TRENTON -- Raising the minimum wage to $15 an hour in New Jersey -- a proposal Democrats running for governor next year support -- will likely lead to drivers having to pump their own gas, Lt. Gov. Kim Guadagno said Wednesday.
The newspaper, run (like The Oregonian and others) by New York-based Advance Publications, naturally tries to spin the story, as last time I checked, some 95% of all reporters, producers, editors, and managers in media are registered Democratics, and the Lt. Gov. is a Republican. Thus, the idea here is to make it appear that she thinks that folks in New Jersey are so incompetent that pumping their own fuel will be a hardship of some sort, when in fact she was merely noting that if the Democratics get their way on the minimum wage, a lot of people in unskilled jobs are going to lose those jobs.
And as it happens, she's correct; we're seeing it in Seattle and in Portland already, and in neither place has the full $15 minimum kicked in yet. Between the other mandates from politicians who know nothing about running businesses (mandates such as defined schedules that punish employers for calling an employee in to work to cover for a sick employee, among others), and the demand for "living wage" rather than minimum wage, low-skilled employees are going to lose out. At this rate, only the military will be allowed to pay current minimum wage - and it's a safe bet that the Democratics will be working to end that as well.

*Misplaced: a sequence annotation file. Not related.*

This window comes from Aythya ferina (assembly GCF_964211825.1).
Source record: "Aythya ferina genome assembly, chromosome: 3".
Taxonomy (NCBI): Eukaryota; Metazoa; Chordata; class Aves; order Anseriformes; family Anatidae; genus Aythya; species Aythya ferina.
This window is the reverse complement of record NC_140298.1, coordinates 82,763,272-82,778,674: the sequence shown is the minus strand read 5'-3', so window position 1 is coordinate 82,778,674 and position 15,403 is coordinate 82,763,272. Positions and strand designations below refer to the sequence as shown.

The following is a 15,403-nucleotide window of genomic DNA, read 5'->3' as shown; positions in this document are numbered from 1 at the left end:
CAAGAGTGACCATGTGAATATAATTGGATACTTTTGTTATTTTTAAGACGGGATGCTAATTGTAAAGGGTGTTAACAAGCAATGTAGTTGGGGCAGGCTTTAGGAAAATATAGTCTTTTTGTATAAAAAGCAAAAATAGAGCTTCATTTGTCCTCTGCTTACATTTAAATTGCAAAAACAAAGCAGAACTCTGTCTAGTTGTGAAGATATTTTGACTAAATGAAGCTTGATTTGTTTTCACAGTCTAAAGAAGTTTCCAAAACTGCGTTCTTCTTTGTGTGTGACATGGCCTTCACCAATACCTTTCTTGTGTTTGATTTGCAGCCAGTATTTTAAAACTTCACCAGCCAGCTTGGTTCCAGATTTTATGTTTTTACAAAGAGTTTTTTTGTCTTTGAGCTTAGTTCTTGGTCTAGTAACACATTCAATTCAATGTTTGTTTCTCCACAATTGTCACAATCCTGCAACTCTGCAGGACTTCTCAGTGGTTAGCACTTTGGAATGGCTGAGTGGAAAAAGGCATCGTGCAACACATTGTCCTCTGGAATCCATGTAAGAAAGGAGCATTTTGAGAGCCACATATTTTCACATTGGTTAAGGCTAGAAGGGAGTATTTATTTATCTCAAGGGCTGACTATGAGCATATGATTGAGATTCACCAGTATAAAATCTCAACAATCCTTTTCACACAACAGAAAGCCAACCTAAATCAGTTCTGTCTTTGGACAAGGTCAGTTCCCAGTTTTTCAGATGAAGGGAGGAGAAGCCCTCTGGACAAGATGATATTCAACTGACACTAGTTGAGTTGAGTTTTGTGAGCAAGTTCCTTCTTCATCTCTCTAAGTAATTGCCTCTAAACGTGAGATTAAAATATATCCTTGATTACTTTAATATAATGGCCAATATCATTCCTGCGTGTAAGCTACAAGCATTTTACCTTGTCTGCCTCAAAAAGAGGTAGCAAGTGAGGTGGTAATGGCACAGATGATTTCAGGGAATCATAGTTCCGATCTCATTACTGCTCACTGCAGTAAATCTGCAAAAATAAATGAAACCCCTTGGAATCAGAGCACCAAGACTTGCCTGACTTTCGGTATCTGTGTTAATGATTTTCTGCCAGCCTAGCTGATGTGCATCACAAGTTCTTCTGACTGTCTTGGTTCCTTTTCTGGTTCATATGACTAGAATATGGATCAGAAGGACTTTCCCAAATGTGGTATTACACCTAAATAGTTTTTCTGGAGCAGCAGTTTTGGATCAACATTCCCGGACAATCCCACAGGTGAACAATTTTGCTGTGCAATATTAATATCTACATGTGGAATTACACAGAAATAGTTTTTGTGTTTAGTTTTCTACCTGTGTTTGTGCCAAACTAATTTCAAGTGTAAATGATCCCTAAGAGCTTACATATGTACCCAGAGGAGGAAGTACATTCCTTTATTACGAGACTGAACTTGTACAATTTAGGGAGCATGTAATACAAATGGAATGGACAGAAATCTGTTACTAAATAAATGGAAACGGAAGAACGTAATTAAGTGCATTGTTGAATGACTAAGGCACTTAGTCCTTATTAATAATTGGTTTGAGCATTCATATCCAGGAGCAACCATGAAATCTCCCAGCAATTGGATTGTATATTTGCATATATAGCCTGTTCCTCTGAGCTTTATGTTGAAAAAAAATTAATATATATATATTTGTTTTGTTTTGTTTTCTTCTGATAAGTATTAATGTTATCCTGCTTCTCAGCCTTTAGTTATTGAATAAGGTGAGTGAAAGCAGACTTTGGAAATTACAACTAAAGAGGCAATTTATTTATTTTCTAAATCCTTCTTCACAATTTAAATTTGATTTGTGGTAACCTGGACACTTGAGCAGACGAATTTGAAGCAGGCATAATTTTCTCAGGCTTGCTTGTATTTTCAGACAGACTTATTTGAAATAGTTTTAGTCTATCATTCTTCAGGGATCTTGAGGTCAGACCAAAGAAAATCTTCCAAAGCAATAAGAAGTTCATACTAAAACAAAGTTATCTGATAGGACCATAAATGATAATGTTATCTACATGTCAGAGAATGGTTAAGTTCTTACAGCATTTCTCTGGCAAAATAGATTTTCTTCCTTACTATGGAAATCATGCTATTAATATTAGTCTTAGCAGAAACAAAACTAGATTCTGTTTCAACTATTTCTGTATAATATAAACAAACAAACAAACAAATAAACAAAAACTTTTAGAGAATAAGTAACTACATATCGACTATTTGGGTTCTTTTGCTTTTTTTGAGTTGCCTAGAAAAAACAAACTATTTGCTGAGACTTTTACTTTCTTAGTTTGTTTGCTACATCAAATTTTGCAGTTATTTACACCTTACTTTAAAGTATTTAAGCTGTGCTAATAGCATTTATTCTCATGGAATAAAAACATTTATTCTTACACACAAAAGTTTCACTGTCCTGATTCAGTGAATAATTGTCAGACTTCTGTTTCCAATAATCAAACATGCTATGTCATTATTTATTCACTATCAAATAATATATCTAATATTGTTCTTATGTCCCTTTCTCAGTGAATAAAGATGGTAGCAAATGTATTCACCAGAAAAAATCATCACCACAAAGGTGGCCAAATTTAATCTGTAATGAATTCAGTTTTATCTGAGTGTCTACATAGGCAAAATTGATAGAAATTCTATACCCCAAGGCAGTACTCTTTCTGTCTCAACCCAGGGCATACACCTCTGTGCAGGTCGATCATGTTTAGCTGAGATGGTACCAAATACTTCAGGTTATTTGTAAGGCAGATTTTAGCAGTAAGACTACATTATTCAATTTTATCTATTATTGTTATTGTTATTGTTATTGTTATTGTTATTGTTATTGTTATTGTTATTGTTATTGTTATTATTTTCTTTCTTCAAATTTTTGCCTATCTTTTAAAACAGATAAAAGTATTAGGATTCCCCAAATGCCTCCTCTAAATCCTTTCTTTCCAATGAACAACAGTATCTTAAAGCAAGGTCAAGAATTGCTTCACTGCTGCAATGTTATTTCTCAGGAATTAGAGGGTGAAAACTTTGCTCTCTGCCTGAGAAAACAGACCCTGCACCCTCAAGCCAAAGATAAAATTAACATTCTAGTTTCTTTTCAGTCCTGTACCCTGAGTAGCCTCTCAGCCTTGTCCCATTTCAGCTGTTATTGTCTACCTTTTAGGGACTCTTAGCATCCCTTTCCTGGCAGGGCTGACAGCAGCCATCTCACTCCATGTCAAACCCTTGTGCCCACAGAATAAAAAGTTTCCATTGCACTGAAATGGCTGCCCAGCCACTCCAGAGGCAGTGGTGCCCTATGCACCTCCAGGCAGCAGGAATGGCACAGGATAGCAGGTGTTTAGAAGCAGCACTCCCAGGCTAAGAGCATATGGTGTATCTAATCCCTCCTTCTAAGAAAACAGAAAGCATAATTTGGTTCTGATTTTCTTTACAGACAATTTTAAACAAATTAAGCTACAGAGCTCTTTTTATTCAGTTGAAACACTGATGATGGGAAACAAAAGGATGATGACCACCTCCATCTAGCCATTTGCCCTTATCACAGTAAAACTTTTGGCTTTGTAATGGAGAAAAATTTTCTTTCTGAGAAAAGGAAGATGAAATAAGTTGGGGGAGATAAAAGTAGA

First to go are jobs in the service industries. Seattle and Portland are both seeing restaurant closures (the large Burger King in downtown Portland is boarded up, which makes a lovely statement to visitors). McDonald's plans to eliminate front-line staff in favor of kiosk order placement and payment. Applebee's and other middle-line restaurants are instituting table-top tethered-tablet menus and ordering, avoiding the need for someone to locate a table and hand out menus, among other duties.
Earlier this week, The Oregonian ran a feel-good story about the "pop-up shops" that are appearing in vacant downtown Portland storefronts. Naturally, they didn't address the question of why the vacant storefronts are there in the first place.